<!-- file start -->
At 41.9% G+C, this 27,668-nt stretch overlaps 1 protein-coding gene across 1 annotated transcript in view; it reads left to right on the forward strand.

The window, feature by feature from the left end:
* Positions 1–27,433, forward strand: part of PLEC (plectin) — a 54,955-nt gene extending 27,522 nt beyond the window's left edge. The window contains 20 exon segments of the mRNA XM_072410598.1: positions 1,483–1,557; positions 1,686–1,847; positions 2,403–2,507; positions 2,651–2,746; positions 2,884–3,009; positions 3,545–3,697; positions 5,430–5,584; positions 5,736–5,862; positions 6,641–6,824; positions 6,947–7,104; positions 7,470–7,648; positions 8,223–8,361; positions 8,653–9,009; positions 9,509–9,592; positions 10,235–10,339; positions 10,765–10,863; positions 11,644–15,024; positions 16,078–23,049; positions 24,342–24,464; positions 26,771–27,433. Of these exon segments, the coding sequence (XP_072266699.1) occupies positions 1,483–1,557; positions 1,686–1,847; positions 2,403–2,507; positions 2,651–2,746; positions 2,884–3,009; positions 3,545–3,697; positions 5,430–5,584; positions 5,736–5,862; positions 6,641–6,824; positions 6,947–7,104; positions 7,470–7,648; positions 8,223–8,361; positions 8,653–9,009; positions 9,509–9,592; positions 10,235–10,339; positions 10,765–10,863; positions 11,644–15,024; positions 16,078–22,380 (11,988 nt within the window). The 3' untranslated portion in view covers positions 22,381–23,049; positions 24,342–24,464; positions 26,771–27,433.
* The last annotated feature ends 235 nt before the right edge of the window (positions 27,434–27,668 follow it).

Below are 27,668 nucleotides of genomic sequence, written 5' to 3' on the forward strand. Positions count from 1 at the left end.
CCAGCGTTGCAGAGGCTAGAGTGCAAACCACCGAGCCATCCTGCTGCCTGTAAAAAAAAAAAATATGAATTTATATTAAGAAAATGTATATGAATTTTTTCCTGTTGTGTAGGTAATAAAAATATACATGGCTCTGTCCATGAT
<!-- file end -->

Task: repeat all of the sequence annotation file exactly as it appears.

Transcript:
At 41.9% G+C, this 27,668-nt stretch overlaps 1 protein-coding gene across 1 annotated transcript in view; it reads left to right on the forward strand.

The window, feature by feature from the left end:
* Positions 1–27,433, forward strand: part of PLEC (plectin) — a 54,955-nt gene extending 27,522 nt beyond the window's left edge. The window contains 20 exon segments of the mRNA XM_072410598.1: positions 1,483–1,557; positions 1,686–1,847; positions 2,403–2,507; positions 2,651–2,746; positions 2,884–3,009; positions 3,545–3,697; positions 5,430–5,584; positions 5,736–5,862; positions 6,641–6,824; positions 6,947–7,104; positions 7,470–7,648; positions 8,223–8,361; positions 8,653–9,009; positions 9,509–9,592; positions 10,235–10,339; positions 10,765–10,863; positions 11,644–15,024; positions 16,078–23,049; positions 24,342–24,464; positions 26,771–27,433. Of these exon segments, the coding sequence (XP_072266699.1) occupies positions 1,483–1,557; positions 1,686–1,847; positions 2,403–2,507; positions 2,651–2,746; positions 2,884–3,009; positions 3,545–3,697; positions 5,430–5,584; positions 5,736–5,862; positions 6,641–6,824; positions 6,947–7,104; positions 7,470–7,648; positions 8,223–8,361; positions 8,653–9,009; positions 9,509–9,592; positions 10,235–10,339; positions 10,765–10,863; positions 11,644–15,024; positions 16,078–22,380 (11,988 nt within the window). The 3' untranslated portion in view covers positions 22,381–23,049; positions 24,342–24,464; positions 26,771–27,433.
* The last annotated feature ends 235 nt before the right edge of the window (positions 27,434–27,668 follow it).

Below are 27,668 nucleotides of genomic sequence, written 5' to 3' on the forward strand. Positions count from 1 at the left end.
CCAGCGTTGCAGAGGCTAGAGTGCAAACCACCGAGCCATCCTGCTGCCTGTAAAAAAAAAAAATATGAATTTATATTAAGAAAATGTATATGAATTTTTTCCTGTTGTGTAGGTAATAAAAATATACATGGCTCTGTCCATGAT